Maryvale - History and Heritage
Maryvale steeped in history.
The site of Maryvale has been in Catholic occupation since the Middle Ages. Formerly 'Oscott House', it came to the Church in 1702 at the bequest of Father Andrew Bromwich who had inherited this property from his family. From 1794 to 1838 it was the home of Oscott College, the first Seminary to open in England after the reformation. During this time the historic Chapel of the Sacred Heart was inaugurated.
In 1846 after the removal of the college to the larger purpose-built premises three miles away, John Henry Newman and his community who had recently been received into the Church were granted the former seminary as a house of retreat and study. It was Newman and his followers who gave it the name 'Maryvale' after St Philip Neri's church in Rome, and it is specified in the Papal Brief as the location of the first English Oratory of St Philip in 1848. The following year saw Maryvale become the Novitiate of the Oblates of Mary Immaculate and it was visited by St Eugene of Mazenod. During much of this period the Chapel also functioned as a local parish church.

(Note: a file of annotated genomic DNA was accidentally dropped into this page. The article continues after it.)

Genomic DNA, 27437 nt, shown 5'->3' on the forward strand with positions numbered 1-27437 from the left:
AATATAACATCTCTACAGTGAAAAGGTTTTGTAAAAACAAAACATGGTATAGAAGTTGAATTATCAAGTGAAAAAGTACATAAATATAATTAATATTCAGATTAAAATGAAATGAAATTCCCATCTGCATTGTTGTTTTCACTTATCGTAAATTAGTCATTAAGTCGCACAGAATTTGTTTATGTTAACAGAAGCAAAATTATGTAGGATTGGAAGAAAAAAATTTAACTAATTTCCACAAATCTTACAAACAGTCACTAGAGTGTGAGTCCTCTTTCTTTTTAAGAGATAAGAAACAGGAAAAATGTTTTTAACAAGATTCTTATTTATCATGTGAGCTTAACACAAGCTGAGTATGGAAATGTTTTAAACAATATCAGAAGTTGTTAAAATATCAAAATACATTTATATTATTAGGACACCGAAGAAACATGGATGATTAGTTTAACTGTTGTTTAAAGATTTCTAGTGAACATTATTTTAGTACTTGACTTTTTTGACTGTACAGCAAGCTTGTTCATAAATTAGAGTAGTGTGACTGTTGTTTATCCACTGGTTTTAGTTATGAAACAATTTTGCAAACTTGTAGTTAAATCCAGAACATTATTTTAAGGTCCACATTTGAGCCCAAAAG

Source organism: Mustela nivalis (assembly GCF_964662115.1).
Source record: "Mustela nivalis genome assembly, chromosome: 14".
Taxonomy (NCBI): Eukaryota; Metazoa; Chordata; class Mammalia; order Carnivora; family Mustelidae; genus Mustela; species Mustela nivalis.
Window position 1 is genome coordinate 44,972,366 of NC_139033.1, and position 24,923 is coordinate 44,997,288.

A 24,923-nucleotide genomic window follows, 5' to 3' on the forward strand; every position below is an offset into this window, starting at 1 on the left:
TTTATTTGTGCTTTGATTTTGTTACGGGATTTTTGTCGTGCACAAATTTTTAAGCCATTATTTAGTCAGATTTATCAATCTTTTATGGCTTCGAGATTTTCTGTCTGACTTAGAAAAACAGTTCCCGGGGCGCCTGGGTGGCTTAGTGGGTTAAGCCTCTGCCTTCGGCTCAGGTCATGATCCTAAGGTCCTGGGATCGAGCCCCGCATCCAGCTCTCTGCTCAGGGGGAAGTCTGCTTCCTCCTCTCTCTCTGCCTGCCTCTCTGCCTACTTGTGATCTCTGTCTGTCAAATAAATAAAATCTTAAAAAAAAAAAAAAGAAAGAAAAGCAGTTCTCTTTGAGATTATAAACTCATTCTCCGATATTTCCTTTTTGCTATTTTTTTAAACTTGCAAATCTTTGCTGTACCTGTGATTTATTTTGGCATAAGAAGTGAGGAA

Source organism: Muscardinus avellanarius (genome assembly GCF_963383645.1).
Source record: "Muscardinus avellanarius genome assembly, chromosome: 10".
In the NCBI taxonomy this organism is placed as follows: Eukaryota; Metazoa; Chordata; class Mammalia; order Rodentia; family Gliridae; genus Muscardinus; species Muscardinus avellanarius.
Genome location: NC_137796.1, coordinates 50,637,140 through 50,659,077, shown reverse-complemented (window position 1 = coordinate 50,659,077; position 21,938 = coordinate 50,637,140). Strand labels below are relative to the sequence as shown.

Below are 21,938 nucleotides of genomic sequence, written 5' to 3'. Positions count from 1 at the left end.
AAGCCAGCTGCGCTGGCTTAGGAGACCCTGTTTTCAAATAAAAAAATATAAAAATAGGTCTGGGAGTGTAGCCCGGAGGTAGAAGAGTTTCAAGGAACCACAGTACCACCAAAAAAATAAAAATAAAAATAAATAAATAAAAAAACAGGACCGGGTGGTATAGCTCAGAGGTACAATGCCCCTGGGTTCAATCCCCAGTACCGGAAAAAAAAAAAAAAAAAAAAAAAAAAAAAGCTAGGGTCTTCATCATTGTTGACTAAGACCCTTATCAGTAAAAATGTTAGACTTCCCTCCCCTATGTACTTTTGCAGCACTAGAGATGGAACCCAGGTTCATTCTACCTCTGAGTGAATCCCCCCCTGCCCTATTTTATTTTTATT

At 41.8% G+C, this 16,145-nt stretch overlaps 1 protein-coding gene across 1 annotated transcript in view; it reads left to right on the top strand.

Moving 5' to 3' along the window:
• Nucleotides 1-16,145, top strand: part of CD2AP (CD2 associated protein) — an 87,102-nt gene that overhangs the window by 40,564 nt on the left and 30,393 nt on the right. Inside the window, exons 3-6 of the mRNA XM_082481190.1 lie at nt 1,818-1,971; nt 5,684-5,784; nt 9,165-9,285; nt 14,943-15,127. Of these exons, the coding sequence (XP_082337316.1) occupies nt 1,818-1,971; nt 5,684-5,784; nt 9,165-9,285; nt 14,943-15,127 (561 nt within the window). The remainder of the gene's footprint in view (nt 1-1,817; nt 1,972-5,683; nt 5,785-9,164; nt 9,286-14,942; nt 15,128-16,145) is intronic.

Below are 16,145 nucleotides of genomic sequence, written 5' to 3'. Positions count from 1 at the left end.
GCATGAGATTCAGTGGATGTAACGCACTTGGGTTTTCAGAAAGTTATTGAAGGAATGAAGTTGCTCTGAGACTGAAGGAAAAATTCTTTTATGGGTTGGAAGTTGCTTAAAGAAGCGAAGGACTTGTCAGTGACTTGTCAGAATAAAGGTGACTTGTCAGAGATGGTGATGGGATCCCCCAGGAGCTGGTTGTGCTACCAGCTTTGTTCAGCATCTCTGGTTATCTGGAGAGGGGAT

From 1851-1980 the Sisters of Mercy ran an orphanage and established a school for poor children. In 1980 it became a catechetical centre for the archdiocese of Birmingham and the present Catholic college for theology and catechesis developed out
of the Adult Centre for Catechetics opened by Bishop Dwyer in 1980.
A convent for Bridgettine sisters was built in the grounds in 1999. The sisters’ special concerns are for hospitality and ecumenism, and the community have a regular pattern of worship in the Chapel.